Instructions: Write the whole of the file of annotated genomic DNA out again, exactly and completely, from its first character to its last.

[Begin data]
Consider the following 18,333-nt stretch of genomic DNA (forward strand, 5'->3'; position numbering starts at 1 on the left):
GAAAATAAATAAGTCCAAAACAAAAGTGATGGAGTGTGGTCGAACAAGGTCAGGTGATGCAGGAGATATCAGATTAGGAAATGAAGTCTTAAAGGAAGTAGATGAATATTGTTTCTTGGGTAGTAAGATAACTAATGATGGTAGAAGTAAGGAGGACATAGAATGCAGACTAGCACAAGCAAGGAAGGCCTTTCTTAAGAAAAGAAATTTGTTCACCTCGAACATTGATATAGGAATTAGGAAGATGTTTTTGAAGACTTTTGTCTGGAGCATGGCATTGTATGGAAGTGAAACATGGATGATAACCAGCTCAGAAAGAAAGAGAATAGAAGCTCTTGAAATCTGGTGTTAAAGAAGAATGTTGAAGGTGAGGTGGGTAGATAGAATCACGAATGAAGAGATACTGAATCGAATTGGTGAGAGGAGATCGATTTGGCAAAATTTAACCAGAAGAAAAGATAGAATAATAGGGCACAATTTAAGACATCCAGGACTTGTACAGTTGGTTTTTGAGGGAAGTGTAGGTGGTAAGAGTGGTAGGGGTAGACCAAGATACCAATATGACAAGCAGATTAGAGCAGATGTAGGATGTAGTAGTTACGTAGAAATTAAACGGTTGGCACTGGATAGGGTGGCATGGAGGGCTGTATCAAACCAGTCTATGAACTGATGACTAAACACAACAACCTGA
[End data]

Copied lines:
Consider the following 18,333-nt stretch of genomic DNA (forward strand, 5'->3'; position numbering starts at 1 on the left):
GAAAATAAATAAGTCCAAAACAAAAGTGATGGAGTGTGGTCGAACAAGGTCAGGTGATGCAGGAGATATCAGATTAGGAAATGAAGTCTTAAAGGAAGTAGATGAATATTGTTTCTTGGGTAGTAAGATAACTAATGATGGTAGAAGTAAGGAGGACATAGAATGCAGACTAGCACAAGCAAGGAAGGCCTTTCTTAAGAAAAGAAATTTGTTCACCTCGAACATTGATATAGGAATTAGGAAGATGTTTTTGAAGACTTTTGTCTGGAGCATGGCATTGTATGGAAGTGAAACATGGATGATAACCAGCTCAGAAAGAAAGAGAATAGAAGCTCTTGAAATCTGGTGTTAAAGAAGAATGTTGAAGGTGAGGTGGGTAGATAGAATCACGAATGAAGAGATACTGAATCGAATTGGTGAGAGGAGATCGATTTGGCAAAATTTAACCAGAAGAAAAGATAGAATAATAGGGCACAATTTAAGACATCCAGGACTTGTACAGTTGGTTTTTGAGGGAAGTGTAGGTGGTAAGAGTGGTAGGGGTAGACCAAGATACCAATATGACAAGCAGATTAGAGCAGATGTAGGATGTAGTAGTTACGTAGAAATTAAACGGTTGGCACTGGATAGGGTGGCATGGAGGGCTGTATCAAACCAGTCTATGAACTGATGACTAAACACAACAACCTGA